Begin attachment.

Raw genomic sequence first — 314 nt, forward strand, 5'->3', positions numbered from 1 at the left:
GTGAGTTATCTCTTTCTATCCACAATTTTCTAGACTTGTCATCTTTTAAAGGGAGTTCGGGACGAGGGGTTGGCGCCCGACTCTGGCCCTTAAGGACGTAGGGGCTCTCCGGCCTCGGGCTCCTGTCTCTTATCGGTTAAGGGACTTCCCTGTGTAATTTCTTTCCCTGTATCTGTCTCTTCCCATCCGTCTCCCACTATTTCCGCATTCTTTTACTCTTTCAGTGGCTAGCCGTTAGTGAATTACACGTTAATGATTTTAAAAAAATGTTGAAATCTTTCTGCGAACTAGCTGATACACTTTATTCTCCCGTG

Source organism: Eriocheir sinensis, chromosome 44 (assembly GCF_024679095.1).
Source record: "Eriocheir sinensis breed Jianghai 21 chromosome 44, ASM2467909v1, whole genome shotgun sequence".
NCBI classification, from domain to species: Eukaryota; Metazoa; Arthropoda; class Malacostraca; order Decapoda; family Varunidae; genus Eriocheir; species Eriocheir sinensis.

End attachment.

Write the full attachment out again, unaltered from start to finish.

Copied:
Raw genomic sequence first — 314 nt, forward strand, 5'->3', positions numbered from 1 at the left:
GTGAGTTATCTCTTTCTATCCACAATTTTCTAGACTTGTCATCTTTTAAAGGGAGTTCGGGACGAGGGGTTGGCGCCCGACTCTGGCCCTTAAGGACGTAGGGGCTCTCCGGCCTCGGGCTCCTGTCTCTTATCGGTTAAGGGACTTCCCTGTGTAATTTCTTTCCCTGTATCTGTCTCTTCCCATCCGTCTCCCACTATTTCCGCATTCTTTTACTCTTTCAGTGGCTAGCCGTTAGTGAATTACACGTTAATGATTTTAAAAAAATGTTGAAATCTTTCTGCGAACTAGCTGATACACTTTATTCTCCCGTG

Source organism: Eriocheir sinensis, chromosome 44 (assembly GCF_024679095.1).
Source record: "Eriocheir sinensis breed Jianghai 21 chromosome 44, ASM2467909v1, whole genome shotgun sequence".
NCBI classification, from domain to species: Eukaryota; Metazoa; Arthropoda; class Malacostraca; order Decapoda; family Varunidae; genus Eriocheir; species Eriocheir sinensis.